Manifold to exhaust pipe gaskets don’t seem to last very long on the Hillman so I’ve had a couple of patterns laser cut in order to sandwich a thin copper sheet between them and tap out some shapes. I know a chap with some Nomex fabric which I can put in the middle and see how I get on.

Let’s hope the result isn’t too amusing.




… is more than hot enough for me so, I was pleased to see that I was down for the night-shift and my unfortunate fellow Magneteer would, working in a plastic tent, have to suffer the full effect of the Italian sun. A balmy 20 -26° would see me through the night quite comfortably.

Load out

We were just round the corner from Naples in what seemed to be a slightly less salubrious suburb of Pozzuoli. This did nothing to detract from the fun of being in Italy again – my last trip was to Rome on one of Cook’s Tours – the scooters, the horns, the battered cars and general mayhem had changed only with the addition of mobile phones with which it seemed obligatory to engage whilst in charge of a vehicle.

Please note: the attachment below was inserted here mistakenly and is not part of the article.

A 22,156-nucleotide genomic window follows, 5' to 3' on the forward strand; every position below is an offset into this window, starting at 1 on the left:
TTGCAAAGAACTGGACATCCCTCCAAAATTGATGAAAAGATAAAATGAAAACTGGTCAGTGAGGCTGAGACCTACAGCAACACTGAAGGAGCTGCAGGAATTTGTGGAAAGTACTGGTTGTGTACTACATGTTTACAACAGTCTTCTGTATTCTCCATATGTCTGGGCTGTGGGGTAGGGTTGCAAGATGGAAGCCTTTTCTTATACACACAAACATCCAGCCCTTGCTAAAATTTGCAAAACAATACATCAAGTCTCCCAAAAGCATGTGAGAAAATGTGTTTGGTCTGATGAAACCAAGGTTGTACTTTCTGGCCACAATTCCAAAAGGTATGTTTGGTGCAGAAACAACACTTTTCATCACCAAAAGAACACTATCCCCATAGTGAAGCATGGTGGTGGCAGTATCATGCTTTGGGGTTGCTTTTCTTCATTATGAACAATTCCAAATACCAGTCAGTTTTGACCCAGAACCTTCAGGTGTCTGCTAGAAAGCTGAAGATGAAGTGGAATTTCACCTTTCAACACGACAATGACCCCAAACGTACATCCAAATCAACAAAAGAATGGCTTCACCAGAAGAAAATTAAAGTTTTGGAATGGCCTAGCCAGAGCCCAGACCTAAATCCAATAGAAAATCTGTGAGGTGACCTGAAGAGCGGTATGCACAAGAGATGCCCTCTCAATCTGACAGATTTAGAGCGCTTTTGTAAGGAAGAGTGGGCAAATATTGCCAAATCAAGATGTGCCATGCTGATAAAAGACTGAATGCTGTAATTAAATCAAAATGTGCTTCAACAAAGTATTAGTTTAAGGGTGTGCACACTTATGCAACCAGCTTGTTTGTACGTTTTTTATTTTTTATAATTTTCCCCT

Paint job

The local trains were a colourful sight – obviously a lot of money is spent on paint – and I was glad to be able to take pictures of railways, unencumbered by fences and threats of prosecution.


In my hotel room, with shutters continually closed to keep out both the heat and light during the day, I was obliged to shuffle around in the half-light. This Hughesian existence was relieved only at supper time when, on my way to start the night shift, I would stop at a local restaurant for something to see me through the next 12 hours.


And then on to work as the sun set and the bitey things came out to play.

Arco Felice

There’s a particularly vicious type of mosquito, black in colour, which on the first night made a mess of my arms and legs. I’m not usually attacked by insects but I’d had the foresight to pack some cream to take away the temptation to scratch and make an even bigger mess.


The beach below the pier was probably the source of my persecutors as it was strewn with litter, stray dogs and the rotting remains of picnics. Nevertheless, every morning at about 7.00am, half a dozen or so elderly couples would drift down, carefully pick a spot to put their towels and breakfast and wade into the calm and clear waters of the bay as the rising sun turned Pozzuoli a pinky orange.